Gorlaeus (Van Goorle, Van Gooirle), David
Gorlaeus (Van Goorle, Van Gooirle), David
GORLAEUS (VAN GOORLE, VAN GOOIRLE), DAVID
(b. Utrecht, Netherlands, 15 January 1591; d. Cornjum, Netherlands, 27 April 1612),
natural philosophy, matter theory.
Gorlaeus is counted among the founders of modern atomism, which he proposed as an alternative to Aristotelian matter theory. Because of his notion of atomic compounds, he is also regarded as a contributor to the evolution of chemistry.
Gorlaeus’s Identity . Given his latter-day reputation, Gorlaeus’s biography is rather surprising: He died very young, at age 21, as a student of theology. In fact, his scientific reputation is entirely posthumous, and moreover started with a certain delay. The two manuscripts he composed in Leiden in 1611, the voluminous Exercitationes philosophicae and the succinct Idea physicae, were published in 1620 and 1651, respectively.
From the correspondence of his father, David Gorlaeus Sr., it appears that alchemical interests were being cultivated in his family. Still, the interests of the younger Gorlaeus in natural philosophy had above all philosophical and theological sources. As for philosophy, as an undergraduate student at Franeker between 1606 and 1610, Gorlaeus followed the comparatively innovative natural science course of Henricus de Veno, who incorporated recent developments in the fields of astronomy, meteorology, and natural philosophy into his otherwise Aristotelian framework. By 1610, Gorlaeus had furthermore come under the influence of Julius Caesar Scaliger’s Exercitationes exotericae (1557), which explained a range of natural phenomena in terms of corpuscles and interstitial voids. Scaliger figures as the only recent author in Gorlaeus’s two books and is quoted with great frequency.
Whereas Scaliger depicted himself as an Aristotelian and anti-atomist, Gorlaeus’s strongly anti-Aristotelian physics relied fully on the interaction of atoms. In order to understand why a theology student should have ended up developing such a system, one must consider his circumstances in 1611. A crisis pitting two currents of Calvinism against each other was just then reaching its acme at Leiden University’s theological faculty, where Gorlaeus had recently enrolled. The point of departure for the conflict had been the non-orthodox view of one of the professors, Jacob Arminius, that the election of the faithful to heaven was not predestined by God since eternity, a view that was combated by his colleague Franciscus Gomarus. The so-called Arminian conflict, which quickly turned into a national and indeed international affair, had strong political overtones, but conceptually revolved around such philosophical concepts as the nature of divine and human causality, time and eternity, place and ubiquity, and determinism and free will. When Arminius died in 1609, Conrad Vorstius was chosen to succeed him, but upon his arrival at Leiden in 1611 was expelled speedily on charges of heresy. Some of the alleged heresies, which King James I of England stooped to rebut in person, were said to reside in his physicalist understanding of God, an understanding that had been inspired, it was charged, by the metaphysics of the German professor of medicine Nicolaus Taurellus. The point is that Gorlaeus, who was a partisan of the Arminian cause, quickly acquainted himself with the writings of both Vorstius and Taurellus, and his atomism can be understood as a radicalization of the ontology he had found particularly in Taurellus’s metaphysics.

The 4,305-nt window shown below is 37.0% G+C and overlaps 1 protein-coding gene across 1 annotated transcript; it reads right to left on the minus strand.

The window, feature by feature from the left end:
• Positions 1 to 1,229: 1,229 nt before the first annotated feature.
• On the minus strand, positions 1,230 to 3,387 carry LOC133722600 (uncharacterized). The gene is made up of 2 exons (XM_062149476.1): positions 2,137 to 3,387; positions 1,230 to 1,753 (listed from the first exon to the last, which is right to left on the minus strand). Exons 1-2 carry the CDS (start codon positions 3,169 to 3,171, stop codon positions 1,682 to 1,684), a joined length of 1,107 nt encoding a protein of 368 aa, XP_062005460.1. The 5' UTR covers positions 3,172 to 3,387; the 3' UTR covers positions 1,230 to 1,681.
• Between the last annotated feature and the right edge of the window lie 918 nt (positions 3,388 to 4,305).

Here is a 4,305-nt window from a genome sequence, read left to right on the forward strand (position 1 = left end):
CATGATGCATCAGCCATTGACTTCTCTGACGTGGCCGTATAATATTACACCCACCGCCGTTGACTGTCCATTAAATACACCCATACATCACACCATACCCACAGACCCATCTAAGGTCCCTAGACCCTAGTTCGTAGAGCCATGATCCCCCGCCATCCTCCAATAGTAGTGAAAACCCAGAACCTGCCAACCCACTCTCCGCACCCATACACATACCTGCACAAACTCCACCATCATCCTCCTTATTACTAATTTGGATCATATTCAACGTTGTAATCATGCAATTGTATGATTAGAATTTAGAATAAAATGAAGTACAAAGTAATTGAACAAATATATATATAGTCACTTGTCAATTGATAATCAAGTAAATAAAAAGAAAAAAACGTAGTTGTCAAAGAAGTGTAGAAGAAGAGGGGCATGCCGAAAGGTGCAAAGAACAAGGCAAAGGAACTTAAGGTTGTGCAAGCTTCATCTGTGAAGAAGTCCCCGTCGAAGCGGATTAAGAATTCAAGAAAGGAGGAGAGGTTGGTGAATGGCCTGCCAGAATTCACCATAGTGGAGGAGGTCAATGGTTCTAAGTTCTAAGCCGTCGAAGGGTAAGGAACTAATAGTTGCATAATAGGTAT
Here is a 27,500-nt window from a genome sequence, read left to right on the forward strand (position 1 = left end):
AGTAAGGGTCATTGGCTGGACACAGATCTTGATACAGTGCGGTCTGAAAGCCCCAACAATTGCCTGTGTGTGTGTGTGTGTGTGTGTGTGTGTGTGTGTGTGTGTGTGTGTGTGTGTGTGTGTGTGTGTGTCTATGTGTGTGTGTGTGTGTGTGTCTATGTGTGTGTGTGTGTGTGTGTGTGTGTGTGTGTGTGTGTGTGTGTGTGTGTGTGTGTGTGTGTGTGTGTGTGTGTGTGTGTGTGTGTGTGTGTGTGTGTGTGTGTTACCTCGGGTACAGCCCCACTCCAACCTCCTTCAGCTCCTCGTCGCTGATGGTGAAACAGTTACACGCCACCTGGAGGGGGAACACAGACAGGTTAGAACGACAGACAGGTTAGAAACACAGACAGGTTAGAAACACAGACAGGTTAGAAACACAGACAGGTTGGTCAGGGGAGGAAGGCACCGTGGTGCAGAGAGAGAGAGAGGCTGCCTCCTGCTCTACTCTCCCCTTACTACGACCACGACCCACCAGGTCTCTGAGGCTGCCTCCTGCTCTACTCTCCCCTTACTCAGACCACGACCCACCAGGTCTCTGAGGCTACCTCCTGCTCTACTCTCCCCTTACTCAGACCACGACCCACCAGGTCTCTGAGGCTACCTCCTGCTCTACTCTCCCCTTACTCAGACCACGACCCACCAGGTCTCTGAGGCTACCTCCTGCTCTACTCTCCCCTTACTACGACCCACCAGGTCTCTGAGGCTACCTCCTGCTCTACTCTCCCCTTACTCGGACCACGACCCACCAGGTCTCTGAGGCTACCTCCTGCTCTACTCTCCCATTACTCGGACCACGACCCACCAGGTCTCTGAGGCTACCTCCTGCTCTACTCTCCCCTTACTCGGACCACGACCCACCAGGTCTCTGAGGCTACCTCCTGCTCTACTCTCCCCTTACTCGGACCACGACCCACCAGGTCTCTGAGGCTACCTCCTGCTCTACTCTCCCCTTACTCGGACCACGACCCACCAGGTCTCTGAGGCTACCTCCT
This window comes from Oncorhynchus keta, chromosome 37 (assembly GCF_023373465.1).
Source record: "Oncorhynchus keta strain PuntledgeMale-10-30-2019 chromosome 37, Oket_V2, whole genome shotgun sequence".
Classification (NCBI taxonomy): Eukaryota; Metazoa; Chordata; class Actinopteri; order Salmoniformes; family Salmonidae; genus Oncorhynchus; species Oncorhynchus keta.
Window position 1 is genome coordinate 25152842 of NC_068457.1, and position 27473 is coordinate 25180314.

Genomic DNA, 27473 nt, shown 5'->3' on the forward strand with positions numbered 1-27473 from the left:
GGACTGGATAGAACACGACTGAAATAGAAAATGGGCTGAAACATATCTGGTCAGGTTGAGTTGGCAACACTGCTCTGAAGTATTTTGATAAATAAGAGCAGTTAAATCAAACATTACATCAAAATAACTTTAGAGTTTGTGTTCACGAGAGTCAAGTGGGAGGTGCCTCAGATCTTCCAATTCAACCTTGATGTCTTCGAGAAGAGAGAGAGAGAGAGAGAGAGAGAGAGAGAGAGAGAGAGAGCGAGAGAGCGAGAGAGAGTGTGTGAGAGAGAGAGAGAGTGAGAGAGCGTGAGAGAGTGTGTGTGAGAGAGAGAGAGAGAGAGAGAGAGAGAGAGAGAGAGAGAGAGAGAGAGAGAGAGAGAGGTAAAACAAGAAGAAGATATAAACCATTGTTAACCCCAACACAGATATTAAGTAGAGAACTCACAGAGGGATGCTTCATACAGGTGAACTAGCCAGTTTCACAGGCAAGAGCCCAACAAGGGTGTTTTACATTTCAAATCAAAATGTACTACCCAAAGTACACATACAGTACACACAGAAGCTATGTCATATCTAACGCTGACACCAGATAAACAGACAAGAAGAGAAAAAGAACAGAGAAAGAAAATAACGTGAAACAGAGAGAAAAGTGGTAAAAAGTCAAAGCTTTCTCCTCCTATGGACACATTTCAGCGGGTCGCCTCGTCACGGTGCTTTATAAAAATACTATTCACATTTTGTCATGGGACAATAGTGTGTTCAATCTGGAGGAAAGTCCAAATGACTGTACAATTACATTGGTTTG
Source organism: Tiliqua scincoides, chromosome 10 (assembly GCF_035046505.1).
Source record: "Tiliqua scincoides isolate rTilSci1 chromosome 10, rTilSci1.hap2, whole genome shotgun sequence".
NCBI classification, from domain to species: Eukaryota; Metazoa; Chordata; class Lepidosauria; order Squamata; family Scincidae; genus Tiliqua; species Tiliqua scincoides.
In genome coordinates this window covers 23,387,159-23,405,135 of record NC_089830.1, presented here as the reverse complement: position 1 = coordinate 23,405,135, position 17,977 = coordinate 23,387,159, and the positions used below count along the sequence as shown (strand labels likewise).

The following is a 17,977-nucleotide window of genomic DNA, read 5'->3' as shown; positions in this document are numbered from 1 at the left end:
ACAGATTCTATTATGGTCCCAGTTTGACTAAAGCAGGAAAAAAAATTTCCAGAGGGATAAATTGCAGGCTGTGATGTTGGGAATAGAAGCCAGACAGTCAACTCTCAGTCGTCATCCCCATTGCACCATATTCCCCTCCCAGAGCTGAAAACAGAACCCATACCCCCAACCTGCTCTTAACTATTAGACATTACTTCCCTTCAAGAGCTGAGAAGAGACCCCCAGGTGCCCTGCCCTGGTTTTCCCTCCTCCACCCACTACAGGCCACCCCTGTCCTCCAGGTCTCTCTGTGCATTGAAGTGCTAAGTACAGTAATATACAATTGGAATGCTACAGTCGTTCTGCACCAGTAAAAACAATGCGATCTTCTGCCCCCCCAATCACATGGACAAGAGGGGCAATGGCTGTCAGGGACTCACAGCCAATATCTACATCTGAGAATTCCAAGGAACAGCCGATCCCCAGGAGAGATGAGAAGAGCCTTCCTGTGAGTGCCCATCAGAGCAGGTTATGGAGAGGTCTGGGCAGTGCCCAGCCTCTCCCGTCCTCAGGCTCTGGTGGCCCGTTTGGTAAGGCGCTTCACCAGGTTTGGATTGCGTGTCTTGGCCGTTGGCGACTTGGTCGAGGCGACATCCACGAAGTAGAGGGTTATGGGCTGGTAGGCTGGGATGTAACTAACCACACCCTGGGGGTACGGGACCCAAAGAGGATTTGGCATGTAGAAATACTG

Gorlaeus’s System . Gorlaeus’s atomism, which took center stage in his Idea physicae, is however more fully embedded in the Exercitationes philosophicae. There, philosophy is defined as “the naked knowledge of entities” and thus identified with ontology. Each discipline, wrote Gorlaeus, tackles one type of entity, whereby physics deals with natural entities. His ontology distinguishes between self-subsisting entities (entia per se), which are defined as numerically unique, fully existing, unchanging, and indivisible, and the accidental compositions (entia per accidens) that are brought about when several entia per se gather. This view of reality is essentially atomistic, although primarily in a metaphysical sense. By denying universals and allowing only for individuals, it is also heavily indebted to medieval nominalism. The only self-subsisting entities are God, angels, souls, and physical atoms, whereas all other entities, including humans, are transitory composites. Gorlaeus’s definition of man as an “accidental being,” which he took from Taurellus, was to be used in a 1641 university disputation by René Descartes’s friend Henricus Regius and triggered the first conflict between Descartes and the Aristotelian university establishment. Since that episode Gorlaeus has, somewhat misleadingly, been seen as a forerunner of Cartesianism.